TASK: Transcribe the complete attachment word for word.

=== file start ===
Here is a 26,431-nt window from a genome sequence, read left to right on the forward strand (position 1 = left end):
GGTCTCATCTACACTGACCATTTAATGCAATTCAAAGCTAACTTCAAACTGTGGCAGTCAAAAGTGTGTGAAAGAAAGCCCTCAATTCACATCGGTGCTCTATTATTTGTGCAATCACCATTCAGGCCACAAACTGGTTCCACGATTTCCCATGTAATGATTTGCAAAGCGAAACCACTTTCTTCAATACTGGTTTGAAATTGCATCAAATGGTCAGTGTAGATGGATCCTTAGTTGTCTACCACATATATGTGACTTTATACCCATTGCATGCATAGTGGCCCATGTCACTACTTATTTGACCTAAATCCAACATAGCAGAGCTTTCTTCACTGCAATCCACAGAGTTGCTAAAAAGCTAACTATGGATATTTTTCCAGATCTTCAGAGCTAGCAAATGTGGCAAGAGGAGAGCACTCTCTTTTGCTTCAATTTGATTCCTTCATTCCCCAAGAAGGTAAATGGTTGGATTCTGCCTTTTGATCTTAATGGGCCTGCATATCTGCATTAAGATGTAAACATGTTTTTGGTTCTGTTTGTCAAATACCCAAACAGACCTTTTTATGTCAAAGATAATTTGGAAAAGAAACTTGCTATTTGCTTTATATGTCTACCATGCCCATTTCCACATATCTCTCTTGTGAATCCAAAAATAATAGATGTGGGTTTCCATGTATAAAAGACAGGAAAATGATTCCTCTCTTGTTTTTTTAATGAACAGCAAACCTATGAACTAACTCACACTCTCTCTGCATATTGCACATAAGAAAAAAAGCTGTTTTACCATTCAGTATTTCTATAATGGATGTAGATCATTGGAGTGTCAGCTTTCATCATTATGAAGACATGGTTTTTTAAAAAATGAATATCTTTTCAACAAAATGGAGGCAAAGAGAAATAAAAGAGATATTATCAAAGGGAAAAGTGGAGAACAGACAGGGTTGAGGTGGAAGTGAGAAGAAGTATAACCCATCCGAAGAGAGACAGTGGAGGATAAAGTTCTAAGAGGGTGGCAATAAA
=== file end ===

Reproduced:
Here is a 26,431-nt window from a genome sequence, read left to right on the forward strand (position 1 = left end):
GGTCTCATCTACACTGACCATTTAATGCAATTCAAAGCTAACTTCAAACTGTGGCAGTCAAAAGTGTGTGAAAGAAAGCCCTCAATTCACATCGGTGCTCTATTATTTGTGCAATCACCATTCAGGCCACAAACTGGTTCCACGATTTCCCATGTAATGATTTGCAAAGCGAAACCACTTTCTTCAATACTGGTTTGAAATTGCATCAAATGGTCAGTGTAGATGGATCCTTAGTTGTCTACCACATATATGTGACTTTATACCCATTGCATGCATAGTGGCCCATGTCACTACTTATTTGACCTAAATCCAACATAGCAGAGCTTTCTTCACTGCAATCCACAGAGTTGCTAAAAAGCTAACTATGGATATTTTTCCAGATCTTCAGAGCTAGCAAATGTGGCAAGAGGAGAGCACTCTCTTTTGCTTCAATTTGATTCCTTCATTCCCCAAGAAGGTAAATGGTTGGATTCTGCCTTTTGATCTTAATGGGCCTGCATATCTGCATTAAGATGTAAACATGTTTTTGGTTCTGTTTGTCAAATACCCAAACAGACCTTTTTATGTCAAAGATAATTTGGAAAAGAAACTTGCTATTTGCTTTATATGTCTACCATGCCCATTTCCACATATCTCTCTTGTGAATCCAAAAATAATAGATGTGGGTTTCCATGTATAAAAGACAGGAAAATGATTCCTCTCTTGTTTTTTTAATGAACAGCAAACCTATGAACTAACTCACACTCTCTCTGCATATTGCACATAAGAAAAAAAGCTGTTTTACCATTCAGTATTTCTATAATGGATGTAGATCATTGGAGTGTCAGCTTTCATCATTATGAAGACATGGTTTTTTAAAAAATGAATATCTTTTCAACAAAATGGAGGCAAAGAGAAATAAAAGAGATATTATCAAAGGGAAAAGTGGAGAACAGACAGGGTTGAGGTGGAAGTGAGAAGAAGTATAACCCATCCGAAGAGAGACAGTGGAGGATAAAGTTCTAAGAGGGTGGCAATAAA